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March 4, 2015
Using NASA’s Chandra X-ray Observatory, astronomers have found that the growth of galaxies containing supermassive black holes can be slowed down by a phenomenon referred to as cosmic precipitation.
Cosmic precipitation is not a weather event, as we commonly associate the word -- rain, sleet, or snow. Rather, it is a mechanism that allows hot gas to produce showers of cool gas clouds that fall into a galaxy. Researchers have analyzed X-rays from more than 200 galaxy clusters, and believe that this gaseous precipitation is key to understanding how giant black holes affect the growth of galaxies.
“We know that precipitation can slow us down on our way to work,” said Mark Voit of Michigan State University (MSU) in East Lansing, lead author of the paper that appears in the latest issue of Nature. “Now we have evidence that it can also slow down star formation in galaxies with huge black holes.”
Image above: A study of over 200 galaxy clusters, including Abell 2597 shown here, with NASA’s Chandra X-ray Observatory has revealed how an unusual form of cosmic precipitation stifles star formation. Image Credit: NASA/CXC/DSS/Magellan.
Astronomers have long pursued the quest to understand how supermassive black holes, which can be millions or even billions of times the mass of the sun, affect their host galaxies.
“We’ve known for quite some time that supermassive black holes influence the growth of their host galaxies, but we haven’t yet figured out all of the details,” said co-author Megan Donahue, also of MSU. “These results get us a step closer.”
The study looked at some of the largest known galaxies lying in the middle of galaxy clusters. These galaxies are embedded in enormous atmospheres of hot gas. This hot gas should cool and many stars should then form. However, observations show that something is hindering the star birth.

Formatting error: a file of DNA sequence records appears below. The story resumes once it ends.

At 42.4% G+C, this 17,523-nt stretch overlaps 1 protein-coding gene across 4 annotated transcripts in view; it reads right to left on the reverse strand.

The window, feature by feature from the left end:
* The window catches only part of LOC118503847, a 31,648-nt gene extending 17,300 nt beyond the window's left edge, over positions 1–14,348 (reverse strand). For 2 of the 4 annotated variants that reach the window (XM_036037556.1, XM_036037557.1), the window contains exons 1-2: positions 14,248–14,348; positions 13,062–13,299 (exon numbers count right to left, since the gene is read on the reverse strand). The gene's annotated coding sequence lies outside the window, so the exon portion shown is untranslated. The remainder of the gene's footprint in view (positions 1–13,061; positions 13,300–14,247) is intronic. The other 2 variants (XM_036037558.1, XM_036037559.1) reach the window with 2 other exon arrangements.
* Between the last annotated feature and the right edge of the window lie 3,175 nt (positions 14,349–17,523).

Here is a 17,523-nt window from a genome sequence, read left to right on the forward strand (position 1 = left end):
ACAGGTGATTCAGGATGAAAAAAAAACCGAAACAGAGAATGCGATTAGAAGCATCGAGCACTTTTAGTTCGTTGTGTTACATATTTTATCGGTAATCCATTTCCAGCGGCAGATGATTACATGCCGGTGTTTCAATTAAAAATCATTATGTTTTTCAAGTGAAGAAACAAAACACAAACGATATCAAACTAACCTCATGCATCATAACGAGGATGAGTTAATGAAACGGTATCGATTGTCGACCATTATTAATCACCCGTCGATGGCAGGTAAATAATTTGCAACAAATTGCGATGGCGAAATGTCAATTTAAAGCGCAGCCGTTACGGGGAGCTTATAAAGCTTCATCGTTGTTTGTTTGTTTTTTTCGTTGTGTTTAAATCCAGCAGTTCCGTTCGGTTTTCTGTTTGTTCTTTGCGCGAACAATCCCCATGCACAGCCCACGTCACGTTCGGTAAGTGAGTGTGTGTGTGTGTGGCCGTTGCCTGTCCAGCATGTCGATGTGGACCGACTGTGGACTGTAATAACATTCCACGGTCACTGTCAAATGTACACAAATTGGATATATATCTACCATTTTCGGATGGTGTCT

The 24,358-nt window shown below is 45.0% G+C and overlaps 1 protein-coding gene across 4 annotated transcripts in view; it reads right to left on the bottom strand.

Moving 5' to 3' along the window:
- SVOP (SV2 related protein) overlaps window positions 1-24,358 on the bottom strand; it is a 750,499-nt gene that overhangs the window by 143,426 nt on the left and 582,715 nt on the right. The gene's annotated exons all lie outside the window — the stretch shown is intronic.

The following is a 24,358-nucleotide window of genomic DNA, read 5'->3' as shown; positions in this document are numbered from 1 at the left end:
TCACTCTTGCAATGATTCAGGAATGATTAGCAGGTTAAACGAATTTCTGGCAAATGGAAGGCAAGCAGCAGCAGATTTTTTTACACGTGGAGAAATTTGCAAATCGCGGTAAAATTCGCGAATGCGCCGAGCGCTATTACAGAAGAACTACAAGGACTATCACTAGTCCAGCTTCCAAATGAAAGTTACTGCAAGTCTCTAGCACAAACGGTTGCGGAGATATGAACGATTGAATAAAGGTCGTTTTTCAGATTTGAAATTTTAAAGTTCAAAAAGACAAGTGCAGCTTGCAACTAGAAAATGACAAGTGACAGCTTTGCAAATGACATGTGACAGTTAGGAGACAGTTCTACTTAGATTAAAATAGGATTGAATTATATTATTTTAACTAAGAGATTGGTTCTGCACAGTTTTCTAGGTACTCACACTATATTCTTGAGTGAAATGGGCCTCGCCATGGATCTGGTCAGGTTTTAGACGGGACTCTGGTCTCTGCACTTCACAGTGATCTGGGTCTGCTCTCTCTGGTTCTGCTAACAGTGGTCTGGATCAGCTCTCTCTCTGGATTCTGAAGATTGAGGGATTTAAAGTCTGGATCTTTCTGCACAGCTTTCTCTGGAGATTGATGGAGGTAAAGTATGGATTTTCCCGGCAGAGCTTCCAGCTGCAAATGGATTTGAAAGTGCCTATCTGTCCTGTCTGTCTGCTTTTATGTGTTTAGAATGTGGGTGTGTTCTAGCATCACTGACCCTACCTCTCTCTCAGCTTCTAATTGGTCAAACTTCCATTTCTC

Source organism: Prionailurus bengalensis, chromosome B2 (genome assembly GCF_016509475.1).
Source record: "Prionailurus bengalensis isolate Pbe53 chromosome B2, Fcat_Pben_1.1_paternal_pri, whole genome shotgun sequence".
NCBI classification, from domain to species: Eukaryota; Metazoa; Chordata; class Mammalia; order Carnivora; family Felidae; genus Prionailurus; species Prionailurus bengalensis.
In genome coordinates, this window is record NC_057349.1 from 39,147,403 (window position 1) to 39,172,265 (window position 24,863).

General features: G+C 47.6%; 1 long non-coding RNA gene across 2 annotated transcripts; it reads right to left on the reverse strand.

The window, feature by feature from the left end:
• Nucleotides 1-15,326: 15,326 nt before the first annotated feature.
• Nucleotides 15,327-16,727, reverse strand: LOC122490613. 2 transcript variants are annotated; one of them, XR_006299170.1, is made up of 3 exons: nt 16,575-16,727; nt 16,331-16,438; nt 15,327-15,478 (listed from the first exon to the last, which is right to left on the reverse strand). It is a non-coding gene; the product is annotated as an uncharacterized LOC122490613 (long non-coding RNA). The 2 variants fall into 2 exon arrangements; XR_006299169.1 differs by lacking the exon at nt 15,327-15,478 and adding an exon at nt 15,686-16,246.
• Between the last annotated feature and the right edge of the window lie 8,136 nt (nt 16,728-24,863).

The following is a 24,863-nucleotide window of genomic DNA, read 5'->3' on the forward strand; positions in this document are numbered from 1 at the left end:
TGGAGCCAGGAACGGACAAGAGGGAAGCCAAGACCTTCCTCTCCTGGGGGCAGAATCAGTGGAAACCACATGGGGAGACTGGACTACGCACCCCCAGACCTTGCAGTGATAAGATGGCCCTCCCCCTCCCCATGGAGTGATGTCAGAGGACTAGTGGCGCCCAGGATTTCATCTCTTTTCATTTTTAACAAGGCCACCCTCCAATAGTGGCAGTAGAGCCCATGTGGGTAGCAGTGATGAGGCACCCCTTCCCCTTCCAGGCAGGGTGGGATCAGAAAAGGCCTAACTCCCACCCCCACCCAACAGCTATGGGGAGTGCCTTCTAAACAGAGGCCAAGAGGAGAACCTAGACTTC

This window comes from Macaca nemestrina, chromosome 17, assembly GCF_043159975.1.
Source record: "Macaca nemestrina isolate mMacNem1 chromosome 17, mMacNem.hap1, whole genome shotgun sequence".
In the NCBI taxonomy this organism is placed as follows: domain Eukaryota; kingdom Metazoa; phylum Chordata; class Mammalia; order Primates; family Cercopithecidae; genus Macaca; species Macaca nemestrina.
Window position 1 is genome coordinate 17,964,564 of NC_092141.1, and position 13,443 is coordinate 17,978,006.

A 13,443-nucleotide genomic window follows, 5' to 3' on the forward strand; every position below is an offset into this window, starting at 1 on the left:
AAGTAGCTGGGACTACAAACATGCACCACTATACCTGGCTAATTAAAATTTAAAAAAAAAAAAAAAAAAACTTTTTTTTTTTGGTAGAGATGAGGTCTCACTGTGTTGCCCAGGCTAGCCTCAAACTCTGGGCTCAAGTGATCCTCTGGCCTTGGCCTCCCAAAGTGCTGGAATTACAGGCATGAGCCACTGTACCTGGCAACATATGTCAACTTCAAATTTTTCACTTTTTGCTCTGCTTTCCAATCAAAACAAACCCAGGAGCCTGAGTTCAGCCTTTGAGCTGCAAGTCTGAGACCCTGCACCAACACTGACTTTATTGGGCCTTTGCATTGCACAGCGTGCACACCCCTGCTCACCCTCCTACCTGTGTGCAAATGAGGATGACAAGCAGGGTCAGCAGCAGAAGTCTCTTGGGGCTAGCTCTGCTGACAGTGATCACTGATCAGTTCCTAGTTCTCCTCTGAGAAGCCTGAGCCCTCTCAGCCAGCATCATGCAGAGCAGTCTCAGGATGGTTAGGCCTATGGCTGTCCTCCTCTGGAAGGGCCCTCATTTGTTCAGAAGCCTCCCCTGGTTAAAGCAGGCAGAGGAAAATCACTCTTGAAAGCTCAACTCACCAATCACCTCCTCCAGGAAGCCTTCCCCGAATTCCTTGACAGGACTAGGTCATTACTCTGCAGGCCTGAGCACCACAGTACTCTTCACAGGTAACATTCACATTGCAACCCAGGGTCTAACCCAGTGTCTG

The answer appears to lie with the supermassive black holes at the centers of the large galaxies. Under specific conditions, clumps of gas can radiate away their energy and form cool clouds that mix with surrounding hot gas. Some of these clouds form stars, but others rain onto the supermassive black hole, triggering jets of energetic particles that push against the falling gas and reheat it, preventing more stars from forming. This cycle of cooling and heating creates a feedback loop that regulates the growth of the galaxies.
“We can say that a typical weather forecast for the center of a massive galaxy is this: cloudy with a chance of heat from a huge black hole,” said co-author Greg Bryan of Columbia University in New York.
Voit and his colleagues used Chandra data to estimate how long it should take for the gas to cool at different distances from the black holes in the study. Using that information, they were able to accurately predict the “weather” around each of the black holes.
They found that the precipitation feedback loop driven by energy produced by the black hole jets prevents the showers of cold clouds from getting too strong. The Chandra data indicate the regulation of this precipitation has been going on for the last 7 billion years or more.
“Without these black holes and their jets, the central galaxies of galaxy clusters would have many more stars than they do today,” said co-author Michael McDonald of the Massachusetts Institute of Technology in Cambridge.
While a rain of cool clouds appears to play a key role in regulating the growth of some galaxies, the researchers have found other galaxies where the cosmic precipitation had shut off. The intense heat in these central galaxies, possibly from colliding with another galaxy cluster, likely “dried up” the precipitation around the black hole.
Chandra X-ray Observatory spacecraft. Image Credits: NASA/CXC
Future studies will test whether this precipitation-black hole feedback process also regulates star formation in smaller galaxies, including our own Milky Way galaxy.
A pre-print of the Nature study is available online. The study builds on work by Voit and Donahue that was published in the Jan. 20 issue of The Astrophysical Journal Letters and also is available online.
NASA's Marshall Space Flight Center in Huntsville, Alabama, manages the Chandra program for the agency’s Science Mission Directorate in Washington. The Smithsonian Astrophysical Observatory in Cambridge, Massachusetts, controls Chandra's science and flight operations.
An interactive image, podcast, and video about these findings are available at: http://chandra.si.edu
For more Chandra images, multimedia and related materials, visit: http://www.nasa.gov/chandra
Images (mentioned), Text, Credits: NASA/Felicia Chou/Marshall Space Flight Center/Janet Anderson/Chandra X-ray Center/Megan Watzke.